Successful gamete production and survival of offspring in humans and invertebrates depends on optimal nutrition. The molecular mechanisms connecting gamete production with nutritional cues, however, remain unclear. Steroid hormones, via specific nuclear receptors, are diet-induced signals that promote germ cell development. Our long-term goal is to characterize how ovarian cells respond to steroid hormone signaling. Our undergraduate-powered research team uses the genetically tractable Drosophila ovary to monitor germ cell development in vivo in response to dietary and hormonal cues. The steroid hormone ecdysone has long been recognized for its role in oocyte development. Previous studies, however, have been unable to disentangle the multitude of effects of the steroid hormone, precluding identification of relevant molecular mechanisms. In this proposal, a team of undergraduates and Master?s students will test the hypothesis that ecdysone signaling directly modulates the cell cycle in germ cell daughters to promote oocyte specification.
In Aim 1, we will use candidate and unbiased approaches to define how ecdysone signaling promotes germ cell mitotic divisions.
In Aim 2, we will use new germline-specific tools to genetically manipulate ecdysone signaling and investigate whether ecdysone signals promote germ cell mitotic divisions and/or meiotic onset independently of somatic cell signaling.
In Aim 3, we will query the roles of germ cell-enriched ecdysone signaling targets as possible mechanisms driving oocyte specification. Our study will conclusively demonstrate whether and how ecdysone signaling promotes germ cell proliferation and oocyte differentiation via multiple, parallel mechanisms. Furthermore, this proposal will continue to support infrastructure at a large, regional, rural, public university, using a very approachable model system to provide high-impact biomedical research experiences to first- generation and minority undergraduates in a supportive training environment.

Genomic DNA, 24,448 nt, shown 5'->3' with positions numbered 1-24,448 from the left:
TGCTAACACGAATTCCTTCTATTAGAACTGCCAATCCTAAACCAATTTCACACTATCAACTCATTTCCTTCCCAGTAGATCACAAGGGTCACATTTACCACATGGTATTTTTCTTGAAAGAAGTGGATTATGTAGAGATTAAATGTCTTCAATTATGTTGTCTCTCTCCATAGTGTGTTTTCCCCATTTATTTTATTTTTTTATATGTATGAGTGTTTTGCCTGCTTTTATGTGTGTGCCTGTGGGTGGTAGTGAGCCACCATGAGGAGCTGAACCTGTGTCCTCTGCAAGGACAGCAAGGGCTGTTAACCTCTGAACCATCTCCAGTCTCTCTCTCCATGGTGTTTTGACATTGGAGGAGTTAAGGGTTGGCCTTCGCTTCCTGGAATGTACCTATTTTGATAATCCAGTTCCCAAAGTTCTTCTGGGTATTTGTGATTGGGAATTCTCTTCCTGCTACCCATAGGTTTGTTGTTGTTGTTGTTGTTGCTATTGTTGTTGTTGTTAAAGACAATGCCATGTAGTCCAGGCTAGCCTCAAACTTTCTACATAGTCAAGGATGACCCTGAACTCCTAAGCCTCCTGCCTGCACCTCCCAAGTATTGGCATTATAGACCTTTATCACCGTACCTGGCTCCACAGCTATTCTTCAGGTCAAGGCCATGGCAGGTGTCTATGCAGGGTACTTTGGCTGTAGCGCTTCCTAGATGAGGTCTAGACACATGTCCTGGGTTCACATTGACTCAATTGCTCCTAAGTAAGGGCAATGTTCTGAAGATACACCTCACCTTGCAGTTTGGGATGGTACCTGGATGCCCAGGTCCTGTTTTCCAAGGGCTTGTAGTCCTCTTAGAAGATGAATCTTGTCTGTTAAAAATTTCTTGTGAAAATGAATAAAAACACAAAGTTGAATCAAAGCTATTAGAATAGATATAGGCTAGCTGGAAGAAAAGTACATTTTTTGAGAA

Maternal diet is critical for oocyte quality, rate of production, and offspring survival, yet the molecular mechanisms by which diet-induced hormones regulate oocyte development remain unclear. Using a powerful genetic model, this proposal will help elucidate how hormones influenced by maternal diet promote gamete production.
|Blake, Amelia J; Finger, Danielle S; Hardy, Victoria L et al. (2017) RNAi-Based Techniques for the Analysis of Gene Function in Drosophila Germline Stem Cells. Methods Mol Biol 1622:161-184|
|Ables, Elizabeth T; Drummond-Barbosa, Daniela (2017) Steroid Hormones and the Physiological Regulation of Tissue-Resident Stem Cells: Lessons from the Drosophila Ovary. Curr Stem Cell Rep 3:9-18|